A writer aiming for unadorned immediacy might say a plum, a pear, an apple, and by naming these things evoke in every reader's mind a different plum, a dull tomato-and-green specked Victoria, a yellow-buff globular plum, a tight, black-purple damson. If he wishes to share a vision of a specific plum he must exclude and evoke: a matte, oval, purple-black plum, with a pronounced cleft.

You may use the word "bloom" for the haze on this plum, and it will call up in the mind of any competent reader the idea that the plum is glistening, overlaid with a matte softness. You may talk about the firm texture of the flesh, and these words will not be metaphors, bloom and flesh, as the earlier "cleft" was certainly not a metaphor but a description of a grown declivity. But you cannot exclude from the busy, automatically collecting mind possible metaphors, human flesh for fruit flesh, flower bloom, skin bloom, bloom of ripe youth for this powdery haze, human clefts, declivities, cleavages for that plain noun. The nearest color Alexander could find, in his search for accurate words for the purple of the plum, was in fact the dark center of some new and vigorously burgeoning human bruise. But the plum was neither bruised, nor a bruise nor human. So he eschewed, or tried to eschew, human words for it.

In the end, Alexander is

... troubled by the sense that it was possible for, say, Vincent van Gogh to get nearer to the life of the plums than he ever could. Both metaphor and naming in paint were different from these things in language.

In order to write a passage about Alexander's thought process over describing Vincent Van Gogh's plum in words, Byatt had to ... use words.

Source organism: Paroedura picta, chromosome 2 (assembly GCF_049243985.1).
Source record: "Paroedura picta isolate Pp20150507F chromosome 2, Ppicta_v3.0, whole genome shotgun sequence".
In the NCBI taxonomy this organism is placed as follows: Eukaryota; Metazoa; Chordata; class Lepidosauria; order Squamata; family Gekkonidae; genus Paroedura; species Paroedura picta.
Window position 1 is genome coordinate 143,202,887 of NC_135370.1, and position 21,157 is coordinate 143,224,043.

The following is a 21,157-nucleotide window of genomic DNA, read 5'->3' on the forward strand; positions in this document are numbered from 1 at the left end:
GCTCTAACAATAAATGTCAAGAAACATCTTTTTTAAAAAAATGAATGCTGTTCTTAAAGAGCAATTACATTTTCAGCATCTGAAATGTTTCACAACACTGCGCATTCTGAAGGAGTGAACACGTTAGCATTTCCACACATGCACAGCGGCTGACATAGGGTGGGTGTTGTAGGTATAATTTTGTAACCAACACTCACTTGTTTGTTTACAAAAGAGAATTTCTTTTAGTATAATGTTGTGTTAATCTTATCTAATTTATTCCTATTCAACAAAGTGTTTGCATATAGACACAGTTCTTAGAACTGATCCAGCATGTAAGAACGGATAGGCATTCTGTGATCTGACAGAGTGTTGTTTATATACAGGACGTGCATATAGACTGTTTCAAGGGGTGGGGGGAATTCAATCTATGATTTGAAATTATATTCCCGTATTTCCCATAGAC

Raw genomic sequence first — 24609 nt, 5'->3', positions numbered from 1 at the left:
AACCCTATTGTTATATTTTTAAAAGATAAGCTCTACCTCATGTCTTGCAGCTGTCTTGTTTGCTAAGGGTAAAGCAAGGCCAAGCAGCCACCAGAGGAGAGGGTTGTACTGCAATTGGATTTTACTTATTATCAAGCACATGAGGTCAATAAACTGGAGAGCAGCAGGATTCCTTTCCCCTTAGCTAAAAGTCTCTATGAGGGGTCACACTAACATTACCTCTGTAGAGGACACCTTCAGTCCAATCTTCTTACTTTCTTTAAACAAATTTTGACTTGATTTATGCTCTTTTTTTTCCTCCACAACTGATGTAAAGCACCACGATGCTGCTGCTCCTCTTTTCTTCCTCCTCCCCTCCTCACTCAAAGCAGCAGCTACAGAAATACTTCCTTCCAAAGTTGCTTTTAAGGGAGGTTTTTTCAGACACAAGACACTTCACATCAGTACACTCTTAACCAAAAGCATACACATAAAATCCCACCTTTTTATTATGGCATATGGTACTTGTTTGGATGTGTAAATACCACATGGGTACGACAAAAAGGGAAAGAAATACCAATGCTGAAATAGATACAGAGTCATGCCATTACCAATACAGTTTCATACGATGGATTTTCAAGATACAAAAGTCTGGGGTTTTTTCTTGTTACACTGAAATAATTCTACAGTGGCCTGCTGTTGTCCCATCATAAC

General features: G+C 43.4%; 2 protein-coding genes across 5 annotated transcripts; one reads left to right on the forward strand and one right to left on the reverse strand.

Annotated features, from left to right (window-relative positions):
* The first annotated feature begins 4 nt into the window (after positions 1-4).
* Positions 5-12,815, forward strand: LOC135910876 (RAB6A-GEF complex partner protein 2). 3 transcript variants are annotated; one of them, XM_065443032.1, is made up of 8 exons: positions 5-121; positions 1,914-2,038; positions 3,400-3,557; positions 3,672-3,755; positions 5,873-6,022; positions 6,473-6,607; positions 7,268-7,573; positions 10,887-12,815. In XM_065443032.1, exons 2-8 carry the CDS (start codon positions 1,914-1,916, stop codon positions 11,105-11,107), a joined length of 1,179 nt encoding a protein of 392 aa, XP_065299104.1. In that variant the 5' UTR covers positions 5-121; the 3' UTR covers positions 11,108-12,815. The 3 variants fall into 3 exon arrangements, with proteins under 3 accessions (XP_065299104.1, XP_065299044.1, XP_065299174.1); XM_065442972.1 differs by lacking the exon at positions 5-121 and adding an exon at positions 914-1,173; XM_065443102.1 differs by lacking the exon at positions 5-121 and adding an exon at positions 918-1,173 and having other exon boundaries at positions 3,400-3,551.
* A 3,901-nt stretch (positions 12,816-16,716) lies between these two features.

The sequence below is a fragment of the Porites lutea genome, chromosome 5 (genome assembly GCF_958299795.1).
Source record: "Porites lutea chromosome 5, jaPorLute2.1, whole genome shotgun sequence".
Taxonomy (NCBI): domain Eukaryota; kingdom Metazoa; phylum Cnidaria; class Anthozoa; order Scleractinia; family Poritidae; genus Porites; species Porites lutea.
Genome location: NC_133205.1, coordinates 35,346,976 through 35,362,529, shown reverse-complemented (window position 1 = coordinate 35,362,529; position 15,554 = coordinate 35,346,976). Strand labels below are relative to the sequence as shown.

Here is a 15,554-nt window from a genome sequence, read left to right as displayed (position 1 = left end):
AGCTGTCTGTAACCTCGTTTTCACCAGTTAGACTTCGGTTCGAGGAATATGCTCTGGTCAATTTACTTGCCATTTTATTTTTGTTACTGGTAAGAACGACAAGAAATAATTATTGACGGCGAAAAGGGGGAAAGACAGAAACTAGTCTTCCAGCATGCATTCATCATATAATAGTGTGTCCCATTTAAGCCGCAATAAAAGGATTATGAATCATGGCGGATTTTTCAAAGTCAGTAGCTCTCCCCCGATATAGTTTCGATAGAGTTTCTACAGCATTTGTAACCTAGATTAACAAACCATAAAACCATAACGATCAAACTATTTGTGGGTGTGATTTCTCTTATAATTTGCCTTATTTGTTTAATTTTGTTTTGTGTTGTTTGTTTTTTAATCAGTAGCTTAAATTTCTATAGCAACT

In many of her books Byatt is writing about people who do most of their living in their own minds - thinking. This fits in with her theory of novels. She says:

' Novels are works of art which are made out of language, and are made in solitude by one person and read in solitude by one person - by many different, single people, it is to be hoped. So I am also interested in what goes on in the minds of readers, and writers, and characters and narrators in books. I like to write about people who think, to whom thinking is as important and exciting (and painful) as sex or eating. This doesn't mean I want my books to be cerebral or simply battles of ideas.

In Still Life much of the "action" takes place in the minds of the characters as they think, and yet there is still a narrative. Byatt's principle characters in this Novel are people who naturally think about and create words - not necessarily as an exercise in creative writing, as Alexander's play is, but simply as a natural part of their being. Because they are people living daily lives their lives are not wholly in their minds, there is a narrative. But the life of the mind defines their character. This is a novel that is, in part, about people thinking in words about words.